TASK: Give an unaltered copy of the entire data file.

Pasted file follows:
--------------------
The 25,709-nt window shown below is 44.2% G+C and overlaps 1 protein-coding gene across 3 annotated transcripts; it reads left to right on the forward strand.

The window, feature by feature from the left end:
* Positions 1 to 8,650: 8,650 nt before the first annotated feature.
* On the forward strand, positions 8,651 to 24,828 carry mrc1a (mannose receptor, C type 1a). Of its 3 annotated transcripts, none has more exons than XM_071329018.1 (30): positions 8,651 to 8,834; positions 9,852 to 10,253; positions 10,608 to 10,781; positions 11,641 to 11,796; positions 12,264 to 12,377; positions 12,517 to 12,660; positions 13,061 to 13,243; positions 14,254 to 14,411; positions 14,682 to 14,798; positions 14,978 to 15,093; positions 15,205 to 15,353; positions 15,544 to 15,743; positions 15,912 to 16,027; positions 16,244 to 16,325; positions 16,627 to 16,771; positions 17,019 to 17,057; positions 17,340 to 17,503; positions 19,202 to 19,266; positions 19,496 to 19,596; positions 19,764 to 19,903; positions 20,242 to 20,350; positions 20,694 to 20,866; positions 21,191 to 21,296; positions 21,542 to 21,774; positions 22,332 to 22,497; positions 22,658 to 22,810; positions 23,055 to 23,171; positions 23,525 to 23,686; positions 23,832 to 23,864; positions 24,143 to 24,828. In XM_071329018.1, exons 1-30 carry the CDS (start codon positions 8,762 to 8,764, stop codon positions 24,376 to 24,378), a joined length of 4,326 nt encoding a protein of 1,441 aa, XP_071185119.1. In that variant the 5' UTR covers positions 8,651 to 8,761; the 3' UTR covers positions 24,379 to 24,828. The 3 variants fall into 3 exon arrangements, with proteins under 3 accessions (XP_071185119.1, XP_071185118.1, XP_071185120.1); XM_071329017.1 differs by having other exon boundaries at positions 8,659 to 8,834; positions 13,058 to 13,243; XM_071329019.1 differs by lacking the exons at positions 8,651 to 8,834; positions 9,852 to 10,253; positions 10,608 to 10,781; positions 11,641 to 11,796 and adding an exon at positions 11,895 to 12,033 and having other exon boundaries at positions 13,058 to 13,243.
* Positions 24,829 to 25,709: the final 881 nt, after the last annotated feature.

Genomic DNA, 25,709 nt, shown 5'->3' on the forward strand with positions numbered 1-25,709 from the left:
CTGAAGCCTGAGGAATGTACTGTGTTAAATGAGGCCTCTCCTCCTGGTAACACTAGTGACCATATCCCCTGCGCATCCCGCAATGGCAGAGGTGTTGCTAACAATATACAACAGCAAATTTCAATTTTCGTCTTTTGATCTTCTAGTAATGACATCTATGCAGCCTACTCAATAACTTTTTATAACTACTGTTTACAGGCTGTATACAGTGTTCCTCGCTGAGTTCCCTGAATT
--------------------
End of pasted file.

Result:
The 25,709-nt window shown below is 44.2% G+C and overlaps 1 protein-coding gene across 3 annotated transcripts; it reads left to right on the forward strand.

The window, feature by feature from the left end:
* Positions 1 to 8,650: 8,650 nt before the first annotated feature.
* On the forward strand, positions 8,651 to 24,828 carry mrc1a (mannose receptor, C type 1a). Of its 3 annotated transcripts, none has more exons than XM_071329018.1 (30): positions 8,651 to 8,834; positions 9,852 to 10,253; positions 10,608 to 10,781; positions 11,641 to 11,796; positions 12,264 to 12,377; positions 12,517 to 12,660; positions 13,061 to 13,243; positions 14,254 to 14,411; positions 14,682 to 14,798; positions 14,978 to 15,093; positions 15,205 to 15,353; positions 15,544 to 15,743; positions 15,912 to 16,027; positions 16,244 to 16,325; positions 16,627 to 16,771; positions 17,019 to 17,057; positions 17,340 to 17,503; positions 19,202 to 19,266; positions 19,496 to 19,596; positions 19,764 to 19,903; positions 20,242 to 20,350; positions 20,694 to 20,866; positions 21,191 to 21,296; positions 21,542 to 21,774; positions 22,332 to 22,497; positions 22,658 to 22,810; positions 23,055 to 23,171; positions 23,525 to 23,686; positions 23,832 to 23,864; positions 24,143 to 24,828. In XM_071329018.1, exons 1-30 carry the CDS (start codon positions 8,762 to 8,764, stop codon positions 24,376 to 24,378), a joined length of 4,326 nt encoding a protein of 1,441 aa, XP_071185119.1. In that variant the 5' UTR covers positions 8,651 to 8,761; the 3' UTR covers positions 24,379 to 24,828. The 3 variants fall into 3 exon arrangements, with proteins under 3 accessions (XP_071185119.1, XP_071185118.1, XP_071185120.1); XM_071329017.1 differs by having other exon boundaries at positions 8,659 to 8,834; positions 13,058 to 13,243; XM_071329019.1 differs by lacking the exons at positions 8,651 to 8,834; positions 9,852 to 10,253; positions 10,608 to 10,781; positions 11,641 to 11,796 and adding an exon at positions 11,895 to 12,033 and having other exon boundaries at positions 13,058 to 13,243.
* Positions 24,829 to 25,709: the final 881 nt, after the last annotated feature.

Genomic DNA, 25,709 nt, shown 5'->3' on the forward strand with positions numbered 1-25,709 from the left:
CTGAAGCCTGAGGAATGTACTGTGTTAAATGAGGCCTCTCCTCCTGGTAACACTAGTGACCATATCCCCTGCGCATCCCGCAATGGCAGAGGTGTTGCTAACAATATACAACAGCAAATTTCAATTTTCGTCTTTTGATCTTCTAGTAATGACATCTATGCAGCCTACTCAATAACTTTTTATAACTACTGTTTACAGGCTGTATACAGTGTTCCTCGCTGAGTTCCCTGAATT